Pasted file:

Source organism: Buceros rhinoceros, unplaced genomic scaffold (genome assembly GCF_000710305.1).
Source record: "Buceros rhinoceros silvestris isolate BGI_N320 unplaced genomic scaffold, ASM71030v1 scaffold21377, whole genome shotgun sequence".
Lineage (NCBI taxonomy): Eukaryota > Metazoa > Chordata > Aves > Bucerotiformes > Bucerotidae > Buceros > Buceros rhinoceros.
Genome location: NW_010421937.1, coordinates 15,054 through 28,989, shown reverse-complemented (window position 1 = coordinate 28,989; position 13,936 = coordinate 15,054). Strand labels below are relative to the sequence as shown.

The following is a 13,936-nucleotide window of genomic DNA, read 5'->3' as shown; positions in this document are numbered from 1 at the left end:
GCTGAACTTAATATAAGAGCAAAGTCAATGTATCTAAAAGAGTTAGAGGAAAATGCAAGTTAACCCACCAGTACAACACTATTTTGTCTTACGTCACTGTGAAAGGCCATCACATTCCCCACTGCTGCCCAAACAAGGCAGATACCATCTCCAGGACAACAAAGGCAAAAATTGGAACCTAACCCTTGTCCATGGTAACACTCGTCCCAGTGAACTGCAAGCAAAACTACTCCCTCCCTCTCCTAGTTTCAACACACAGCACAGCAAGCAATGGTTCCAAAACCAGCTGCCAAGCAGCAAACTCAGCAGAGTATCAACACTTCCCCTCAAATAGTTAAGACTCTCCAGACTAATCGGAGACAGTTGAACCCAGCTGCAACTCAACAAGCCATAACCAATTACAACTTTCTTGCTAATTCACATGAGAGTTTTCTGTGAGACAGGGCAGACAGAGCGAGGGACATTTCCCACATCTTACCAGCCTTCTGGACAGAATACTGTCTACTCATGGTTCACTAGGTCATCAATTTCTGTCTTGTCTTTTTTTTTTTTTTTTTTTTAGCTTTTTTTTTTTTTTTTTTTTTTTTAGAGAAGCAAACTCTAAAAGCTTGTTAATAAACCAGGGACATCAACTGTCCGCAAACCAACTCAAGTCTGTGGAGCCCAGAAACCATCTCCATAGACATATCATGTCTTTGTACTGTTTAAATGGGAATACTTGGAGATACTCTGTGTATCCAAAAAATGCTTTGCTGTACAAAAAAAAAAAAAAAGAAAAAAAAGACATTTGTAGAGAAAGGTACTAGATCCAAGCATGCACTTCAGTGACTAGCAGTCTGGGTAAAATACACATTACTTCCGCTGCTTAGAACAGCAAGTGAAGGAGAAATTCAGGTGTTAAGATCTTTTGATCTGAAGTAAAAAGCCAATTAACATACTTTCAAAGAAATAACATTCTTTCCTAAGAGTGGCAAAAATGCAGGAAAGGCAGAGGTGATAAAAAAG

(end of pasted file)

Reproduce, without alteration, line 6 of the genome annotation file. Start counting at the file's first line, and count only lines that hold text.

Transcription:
GCTGAACTTAATATAAGAGCAAAGTCAATGTATCTAAAAGAGTTAGAGGAAAATGCAAGTTAACCCACCAGTACAACACTATTTTGTCTTACGTCACTGTGAAAGGCCATCACATTCCCCACTGCTGCCCAAACAAGGCAGATACCATCTCCAGGACAACAAAGGCAAAAATTGGAACCTAACCCTTGTCCATGGTAACACTCGTCCCAGTGAACTGCAAGCAAAACTACTCCCTCCCTCTCCTAGTTTCAACACACAGCACAGCAAGCAATGGTTCCAAAACCAGCTGCCAAGCAGCAAACTCAGCAGAGTATCAACACTTCCCCTCAAATAGTTAAGACTCTCCAGACTAATCGGAGACAGTTGAACCCAGCTGCAACTCAACAAGCCATAACCAATTACAACTTTCTTGCTAATTCACATGAGAGTTTTCTGTGAGACAGGGCAGACAGAGCGAGGGACATTTCCCACATCTTACCAGCCTTCTGGACAGAATACTGTCTACTCATGGTTCACTAGGTCATCAATTTCTGTCTTGTCTTTTTTTTTTTTTTTTTTTTAGCTTTTTTTTTTTTTTTTTTTTTTTTAGAGAAGCAAACTCTAAAAGCTTGTTAATAAACCAGGGACATCAACTGTCCGCAAACCAACTCAAGTCTGTGGAGCCCAGAAACCATCTCCATAGACATATCATGTCTTTGTACTGTTTAAATGGGAATACTTGGAGATACTCTGTGTATCCAAAAAATGCTTTGCTGTACAAAAAAAAAAAAAAAGAAAAAAAAGACATTTGTAGAGAAAGGTACTAGATCCAAGCATGCACTTCAGTGACTAGCAGTCTGGGTAAAATACACATTACTTCCGCTGCTTAGAACAGCAAGTGAAGGAGAAATTCAGGTGTTAAGATCTTTTGATCTGAAGTAAAAAGCCAATTAACATACTTTCAAAGAAATAACATTCTTTCCTAAGAGTGGCAAAAATGCAGGAAAGGCAGAGGTGATAAAAAAG